King George VI 1936 - 1952

The obverse engraving was the work of T H Paget. The Wren by H Wilson parker replaced the traditional Brittania seated version of the farthing. In 1949 the title IND : IMP (Emperor of India) was removed following the independence of India.

1937 | 1938 | 1939 | 1940 | 1941 | 1942 | 1943 | 1944 | 1945 | 1946 | 1947 | 1948 | 1949 | 1950 | 1951 | 1952

Farthing Details:

  • Diameter : 20mm, Weight : 2.838g 
  • Total weight (all minted coins) 841521.5kg (927.62 short tons)
  • Total Mintage (all years) - 296,519,200 
  • Value ranges from £1.00 - £10.00 depending on condition and type

Obverse Design:

  • George's bust facing right, (by T H Paget) abbreviated legend is as follows:
  • (George V by the Grace of God, King of all the Britains, Defender of the Faith, Emperor of India)

Reverse Design:

  • Wren facing right, with the word "FARTHING" below and the date above.

History of King George VI

George VI became King unexpectedly following the abdication of his brother, King Edward VIII, in 1936.

A conscientious and dedicated man, he worked hard to adapt to the role into which he was suddenly thrown. Reserved by nature, and of deep religious belief, he was helped in his work by his wife. He had married Lady Elizabeth Bowes-Lyon in 1923.

King George VI paid State Visits to France in 1938, and to Canada and the United States in 1939 (he was the first British monarch to enter the United States).

His greatest achievements came during the Second World War, when he remained for most of the time at Buckingham Palace (the Palace was bombed nine times during the war). He and his wife, Queen Elizabeth, visited severely bombed areas in the East End of London and elsewhere in the country, gained him great popularity.

The King developed a close working relationship with his wartime Prime Minister, Winston Churchill, as most of Europe fell to Nazi Germany.

Recognising the total nature of modern warfare, in 1940 the King instituted the George Cross and George Medal, to be awarded for acts of bravery by citizens. In 1942, the George Cross was awarded to the island and people of Malta in recognition of the heroism with which they had resisted the enemy siege.

Having served in the Navy during the First World War, including the Battle of Jutland, the King was anxious to visit his troops whenever possible. He went to France in 1939 to inspect the British Expeditionary Force, and to North Africa in 1943 after the victory of El Alamein.

In June 1944, the King visited his Army on the Normandy beaches 10 days after D-Day, and later that year he visited troops in Italy and the Low Countries.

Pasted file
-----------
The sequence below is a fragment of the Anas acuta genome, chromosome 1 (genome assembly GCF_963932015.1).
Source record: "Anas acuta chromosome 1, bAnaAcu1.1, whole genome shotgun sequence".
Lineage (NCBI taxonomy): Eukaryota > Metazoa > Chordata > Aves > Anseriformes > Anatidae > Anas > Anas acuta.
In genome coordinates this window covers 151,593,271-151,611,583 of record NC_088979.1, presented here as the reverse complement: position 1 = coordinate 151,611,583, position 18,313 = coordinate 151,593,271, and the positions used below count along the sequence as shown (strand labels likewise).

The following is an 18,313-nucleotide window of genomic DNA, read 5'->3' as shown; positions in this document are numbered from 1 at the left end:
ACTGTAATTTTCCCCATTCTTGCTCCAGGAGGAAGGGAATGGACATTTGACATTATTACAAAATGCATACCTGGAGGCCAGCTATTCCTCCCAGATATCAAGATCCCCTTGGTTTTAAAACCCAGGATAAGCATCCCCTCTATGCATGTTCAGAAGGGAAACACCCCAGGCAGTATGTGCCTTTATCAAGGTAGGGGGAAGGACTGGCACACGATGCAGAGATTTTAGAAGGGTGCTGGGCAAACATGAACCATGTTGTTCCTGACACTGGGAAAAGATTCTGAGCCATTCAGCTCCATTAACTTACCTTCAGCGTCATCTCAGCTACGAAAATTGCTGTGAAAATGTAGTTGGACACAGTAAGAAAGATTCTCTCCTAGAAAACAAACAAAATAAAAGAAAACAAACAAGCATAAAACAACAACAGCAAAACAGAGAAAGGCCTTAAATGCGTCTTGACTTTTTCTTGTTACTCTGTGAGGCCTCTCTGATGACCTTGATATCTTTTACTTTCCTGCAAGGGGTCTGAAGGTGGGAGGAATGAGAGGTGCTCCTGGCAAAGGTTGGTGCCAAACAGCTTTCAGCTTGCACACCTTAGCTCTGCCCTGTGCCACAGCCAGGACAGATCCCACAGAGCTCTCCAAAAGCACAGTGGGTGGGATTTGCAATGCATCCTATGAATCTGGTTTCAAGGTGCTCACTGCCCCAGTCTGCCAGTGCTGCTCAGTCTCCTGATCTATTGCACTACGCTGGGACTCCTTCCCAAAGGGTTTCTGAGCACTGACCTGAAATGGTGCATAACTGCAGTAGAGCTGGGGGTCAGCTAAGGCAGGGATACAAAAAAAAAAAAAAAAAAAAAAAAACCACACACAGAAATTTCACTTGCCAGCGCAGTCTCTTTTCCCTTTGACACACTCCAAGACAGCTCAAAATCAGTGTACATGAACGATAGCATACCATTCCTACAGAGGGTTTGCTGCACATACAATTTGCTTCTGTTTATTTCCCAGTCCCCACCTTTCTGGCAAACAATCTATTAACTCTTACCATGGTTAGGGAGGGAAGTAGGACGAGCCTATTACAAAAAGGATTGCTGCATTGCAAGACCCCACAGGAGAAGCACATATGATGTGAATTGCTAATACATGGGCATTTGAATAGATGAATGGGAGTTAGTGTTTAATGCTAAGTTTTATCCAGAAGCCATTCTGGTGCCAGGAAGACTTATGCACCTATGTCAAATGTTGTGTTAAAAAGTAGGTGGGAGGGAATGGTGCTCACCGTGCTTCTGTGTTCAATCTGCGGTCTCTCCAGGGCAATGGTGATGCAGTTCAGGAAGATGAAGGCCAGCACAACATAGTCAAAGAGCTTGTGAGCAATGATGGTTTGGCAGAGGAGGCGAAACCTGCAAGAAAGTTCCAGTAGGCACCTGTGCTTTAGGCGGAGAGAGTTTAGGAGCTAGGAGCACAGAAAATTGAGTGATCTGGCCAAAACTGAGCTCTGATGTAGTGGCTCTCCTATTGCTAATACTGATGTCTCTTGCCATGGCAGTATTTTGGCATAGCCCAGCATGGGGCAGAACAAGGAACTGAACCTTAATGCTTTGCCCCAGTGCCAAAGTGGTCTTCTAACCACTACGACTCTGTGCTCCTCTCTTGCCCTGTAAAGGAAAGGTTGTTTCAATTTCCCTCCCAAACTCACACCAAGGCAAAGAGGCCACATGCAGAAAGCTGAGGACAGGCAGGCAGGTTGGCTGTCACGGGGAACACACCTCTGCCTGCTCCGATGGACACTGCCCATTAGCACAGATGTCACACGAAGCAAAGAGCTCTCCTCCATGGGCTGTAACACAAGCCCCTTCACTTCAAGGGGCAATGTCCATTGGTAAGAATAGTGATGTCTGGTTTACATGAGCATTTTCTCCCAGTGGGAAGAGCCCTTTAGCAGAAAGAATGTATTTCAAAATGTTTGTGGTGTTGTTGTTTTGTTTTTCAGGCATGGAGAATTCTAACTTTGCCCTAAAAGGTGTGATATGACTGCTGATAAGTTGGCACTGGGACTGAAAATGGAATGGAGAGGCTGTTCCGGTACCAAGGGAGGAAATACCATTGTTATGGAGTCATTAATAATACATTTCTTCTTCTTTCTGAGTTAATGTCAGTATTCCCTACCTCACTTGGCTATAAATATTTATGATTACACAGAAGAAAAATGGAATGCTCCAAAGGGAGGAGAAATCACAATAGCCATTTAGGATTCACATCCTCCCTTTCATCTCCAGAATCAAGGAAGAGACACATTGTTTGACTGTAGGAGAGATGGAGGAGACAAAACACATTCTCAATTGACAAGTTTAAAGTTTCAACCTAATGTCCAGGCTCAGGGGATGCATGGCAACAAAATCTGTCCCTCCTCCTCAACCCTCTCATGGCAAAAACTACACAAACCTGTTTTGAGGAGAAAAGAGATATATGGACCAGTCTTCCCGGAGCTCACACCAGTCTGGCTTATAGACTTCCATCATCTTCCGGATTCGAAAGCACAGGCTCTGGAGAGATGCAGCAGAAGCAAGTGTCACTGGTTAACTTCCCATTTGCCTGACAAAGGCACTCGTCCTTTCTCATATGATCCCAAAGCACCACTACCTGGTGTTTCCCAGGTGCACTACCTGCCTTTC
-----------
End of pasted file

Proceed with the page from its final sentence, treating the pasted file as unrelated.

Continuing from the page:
On VE (Victory in Europe) Day, 8 May 1945, Buckingham Palace was a focal point of the celebrations. The war had immeasurably strengthened the link between the King and his people.

In 1947, the King undertook a major tour of South Africa, accompanied by the Queen and their daughters, Princess Elizabeth and Princess Margaret - the first time a monarch had undertaken a tour with his family.

When India and Pakistan became independent in 1947, George ceased to be Emperor of India. Changes in the Commonwealth meant that its tie was no longer based on common allegiance to the Crown, but upon recognition of the Sovereign as Head of the Commonwealth.

These changes in the Commonwealth relationship and the social reforms of the post-war Labour government occurred against the background of Britain's weak post-war economic position and the beginning of the Cold War, which meant that the privations of war were extended well into the post-war period.

By 1948, it seemed that Britain had overcome the worst hardships of the post-war years, but the strain of the Second World War and the tensions of the post-war period had taken their toll on the King's health. The King failed to recover from a lung operation, and died in his sleep on 6 February 1952 at Sandringham; he was aged 56.

After lying in state at Westminster Hall, the King's funeral was held at St George's Chapel, Windsor, where he lies buried.

At the King's funeral, attached to the Government's wreath was a card on which Churchill had written the phrase inscribed on the Victoria Cross - 'For Valour'.

(Crown copyright